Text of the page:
UI community says goodbye to one of its ’daughters’
MOSCOW – Katy Benoit’s loved ones painted a picture of a young woman full of vitality, talent and the ability to make friends with anyone, anywhere.
About 150 people gathered in the University of Idaho Administration Building auditorium Wednesday evening to celebrate the life of Benoit, the 22-year-old UI graduate student killed Aug. 22 at her home in Moscow by former assistant professor Ernesto Bustamante, who hours later turned one of his guns on himself.
UI President Duane Nellis said times of loss like this are times to reflect and come together as a community. He said Benoit’s life will continue on through music and memories, and the best way to honor her is to embrace her love of life.
“She was a Vandal,” he said. “One of our daughters, a sorority sister, a cellist, a psychologist in training – a bright, courageous young woman.”
The hour-long memorial service was filled with several performances of instrumental music. A cello, flowers and photo of Benoit decorated the stage.
UI music professor Bill Wharton, who was Benoit’s cello teacher, said he saw her grow up from an elementary school student in Boise to an adult in Moscow.
“Katy loved the University of Idaho and Moscow,” he said. “They became her home instead of Boise.”
He said Benoit, who enjoyed spending time with her sorority sisters, “learned to balance the academic life and the exuberant life.”
Wharton described Benoit’s love of people and pets, while a trio of her Alpha Gamma Delta sorority sisters spoke about spring break misadventures and meeting new people around the world.
“She admitted her parents didn’t approve of her hitchhiking, but she did this to meet more people,” Wharton said.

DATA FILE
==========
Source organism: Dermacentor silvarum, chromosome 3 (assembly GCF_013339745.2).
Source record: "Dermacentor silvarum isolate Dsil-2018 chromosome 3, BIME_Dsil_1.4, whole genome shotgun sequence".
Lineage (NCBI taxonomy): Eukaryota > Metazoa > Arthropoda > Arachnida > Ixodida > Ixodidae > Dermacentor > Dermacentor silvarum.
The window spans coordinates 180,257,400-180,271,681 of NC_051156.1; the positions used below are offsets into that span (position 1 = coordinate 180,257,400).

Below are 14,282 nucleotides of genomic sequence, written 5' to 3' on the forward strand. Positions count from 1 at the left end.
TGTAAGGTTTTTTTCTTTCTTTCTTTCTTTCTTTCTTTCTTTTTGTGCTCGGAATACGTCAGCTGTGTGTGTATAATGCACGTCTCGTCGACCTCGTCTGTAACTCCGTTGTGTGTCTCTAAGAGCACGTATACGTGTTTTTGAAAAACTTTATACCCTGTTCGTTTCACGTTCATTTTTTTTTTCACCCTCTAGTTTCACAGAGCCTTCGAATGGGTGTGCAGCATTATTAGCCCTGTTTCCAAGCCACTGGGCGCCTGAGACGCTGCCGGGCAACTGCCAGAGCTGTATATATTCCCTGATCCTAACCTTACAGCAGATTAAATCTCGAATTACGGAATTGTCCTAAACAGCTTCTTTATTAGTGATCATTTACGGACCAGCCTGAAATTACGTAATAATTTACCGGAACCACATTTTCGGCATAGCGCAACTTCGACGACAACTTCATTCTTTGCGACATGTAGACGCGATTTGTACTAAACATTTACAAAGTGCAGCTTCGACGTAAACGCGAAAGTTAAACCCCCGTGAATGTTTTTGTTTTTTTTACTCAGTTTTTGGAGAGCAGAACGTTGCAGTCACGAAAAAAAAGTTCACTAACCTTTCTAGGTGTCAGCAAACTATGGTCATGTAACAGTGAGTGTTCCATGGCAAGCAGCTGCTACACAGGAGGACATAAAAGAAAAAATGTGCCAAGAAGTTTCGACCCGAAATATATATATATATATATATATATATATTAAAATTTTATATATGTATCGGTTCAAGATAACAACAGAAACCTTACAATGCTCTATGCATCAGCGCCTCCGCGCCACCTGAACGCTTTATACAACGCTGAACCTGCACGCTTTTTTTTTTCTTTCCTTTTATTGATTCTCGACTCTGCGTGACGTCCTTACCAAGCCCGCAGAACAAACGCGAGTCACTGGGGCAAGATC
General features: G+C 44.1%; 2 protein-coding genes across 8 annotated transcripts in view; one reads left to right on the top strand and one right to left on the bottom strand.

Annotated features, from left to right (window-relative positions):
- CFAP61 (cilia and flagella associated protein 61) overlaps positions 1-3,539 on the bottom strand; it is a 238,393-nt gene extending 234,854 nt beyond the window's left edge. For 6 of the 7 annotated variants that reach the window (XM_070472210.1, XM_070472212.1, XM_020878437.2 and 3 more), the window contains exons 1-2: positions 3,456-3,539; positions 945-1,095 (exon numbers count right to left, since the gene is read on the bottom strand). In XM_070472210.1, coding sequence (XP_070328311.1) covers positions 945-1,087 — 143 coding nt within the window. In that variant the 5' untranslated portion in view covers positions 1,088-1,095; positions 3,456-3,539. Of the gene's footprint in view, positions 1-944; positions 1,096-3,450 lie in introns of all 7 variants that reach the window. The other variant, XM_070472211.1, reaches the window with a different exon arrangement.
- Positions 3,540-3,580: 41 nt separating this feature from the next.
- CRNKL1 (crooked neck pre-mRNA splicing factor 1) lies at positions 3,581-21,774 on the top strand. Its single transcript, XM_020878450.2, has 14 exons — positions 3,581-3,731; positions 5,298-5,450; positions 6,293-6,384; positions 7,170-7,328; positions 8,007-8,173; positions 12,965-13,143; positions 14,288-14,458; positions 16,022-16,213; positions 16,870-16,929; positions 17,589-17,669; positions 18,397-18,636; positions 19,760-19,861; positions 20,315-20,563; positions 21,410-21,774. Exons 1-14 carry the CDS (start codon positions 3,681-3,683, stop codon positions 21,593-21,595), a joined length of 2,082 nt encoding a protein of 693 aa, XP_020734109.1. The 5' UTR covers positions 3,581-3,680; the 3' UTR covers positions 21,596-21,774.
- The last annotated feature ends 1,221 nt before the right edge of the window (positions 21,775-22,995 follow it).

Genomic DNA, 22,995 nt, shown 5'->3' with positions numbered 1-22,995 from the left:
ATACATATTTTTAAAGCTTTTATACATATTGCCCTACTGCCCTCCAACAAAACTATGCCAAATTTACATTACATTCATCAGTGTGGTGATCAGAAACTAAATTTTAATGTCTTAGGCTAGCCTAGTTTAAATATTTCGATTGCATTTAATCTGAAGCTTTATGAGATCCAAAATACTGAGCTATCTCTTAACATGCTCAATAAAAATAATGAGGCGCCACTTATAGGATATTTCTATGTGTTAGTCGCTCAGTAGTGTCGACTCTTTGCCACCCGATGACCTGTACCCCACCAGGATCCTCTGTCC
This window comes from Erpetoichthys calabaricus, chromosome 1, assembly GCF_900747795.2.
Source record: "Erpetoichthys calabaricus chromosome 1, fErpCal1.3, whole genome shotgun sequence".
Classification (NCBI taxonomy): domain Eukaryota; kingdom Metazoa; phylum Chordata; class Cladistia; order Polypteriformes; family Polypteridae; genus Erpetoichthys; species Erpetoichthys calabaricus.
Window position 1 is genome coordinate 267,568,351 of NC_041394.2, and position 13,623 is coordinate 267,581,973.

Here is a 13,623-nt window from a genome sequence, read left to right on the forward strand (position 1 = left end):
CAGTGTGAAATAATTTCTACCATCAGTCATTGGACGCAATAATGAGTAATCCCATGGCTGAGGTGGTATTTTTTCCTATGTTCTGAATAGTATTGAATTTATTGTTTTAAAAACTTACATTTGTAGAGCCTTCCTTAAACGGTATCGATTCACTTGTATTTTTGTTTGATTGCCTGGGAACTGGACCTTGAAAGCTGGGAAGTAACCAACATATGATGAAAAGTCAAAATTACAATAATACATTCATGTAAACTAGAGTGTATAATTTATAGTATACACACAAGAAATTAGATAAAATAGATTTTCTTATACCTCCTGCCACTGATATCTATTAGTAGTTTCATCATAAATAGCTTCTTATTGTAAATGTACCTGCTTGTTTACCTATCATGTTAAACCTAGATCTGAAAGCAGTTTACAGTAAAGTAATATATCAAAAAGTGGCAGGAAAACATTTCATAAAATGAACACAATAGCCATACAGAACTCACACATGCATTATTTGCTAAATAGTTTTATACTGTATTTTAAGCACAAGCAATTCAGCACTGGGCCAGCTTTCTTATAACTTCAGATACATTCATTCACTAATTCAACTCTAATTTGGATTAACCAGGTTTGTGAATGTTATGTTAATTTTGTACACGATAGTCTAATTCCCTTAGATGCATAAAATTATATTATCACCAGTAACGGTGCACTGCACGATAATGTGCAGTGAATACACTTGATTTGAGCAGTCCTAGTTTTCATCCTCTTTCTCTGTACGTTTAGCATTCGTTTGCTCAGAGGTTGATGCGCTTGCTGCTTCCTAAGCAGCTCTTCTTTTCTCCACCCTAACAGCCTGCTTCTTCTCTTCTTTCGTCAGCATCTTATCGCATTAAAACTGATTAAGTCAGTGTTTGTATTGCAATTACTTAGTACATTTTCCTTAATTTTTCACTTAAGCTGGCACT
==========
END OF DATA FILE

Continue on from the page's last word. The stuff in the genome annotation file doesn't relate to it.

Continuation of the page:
“She could make friends with anything,” added sorority sister Kylie Brown. “It didn’t have to be a person. She always made you feel important and that she loved you.”
Another of Benoit’s friends, Sarah Sutton, recalled finding a chain-link bracelet while cleaning out Benoit’s car. The bracelet, Sutton said, features seven statements that she feels represents Benoit’s life.
The first three statements – “hope,” “dream” and “love” – were qualities Benoit mastered early in life, Sutton said. She said the remaining four statements “tell you the most about who Katy was” – “finding passion,” “be brave,” “take chances” and “create change.”
Longtime family friend Mark Stephenson said Benoit’s parents, Gary and Janet, and her brother, Andy, have been deeply touched by the support and kindness of the UI and Moscow community.
“Thank you for all you are and all you did to enrich Katy’s life,” he said before the Benoits shared a musical montage of family photos.
Janet Benoit, who did not speak at the memorial, posted the following message Monday on her public Facebook wall:
“We are very humbled and grateful for all of the love, prayers and support we have received the past two weeks,” she wrote. “Katy was a beautiful daughter and sister, and we will miss her. Thank you so much for all of your kindness. Janet, Gary and Andy.”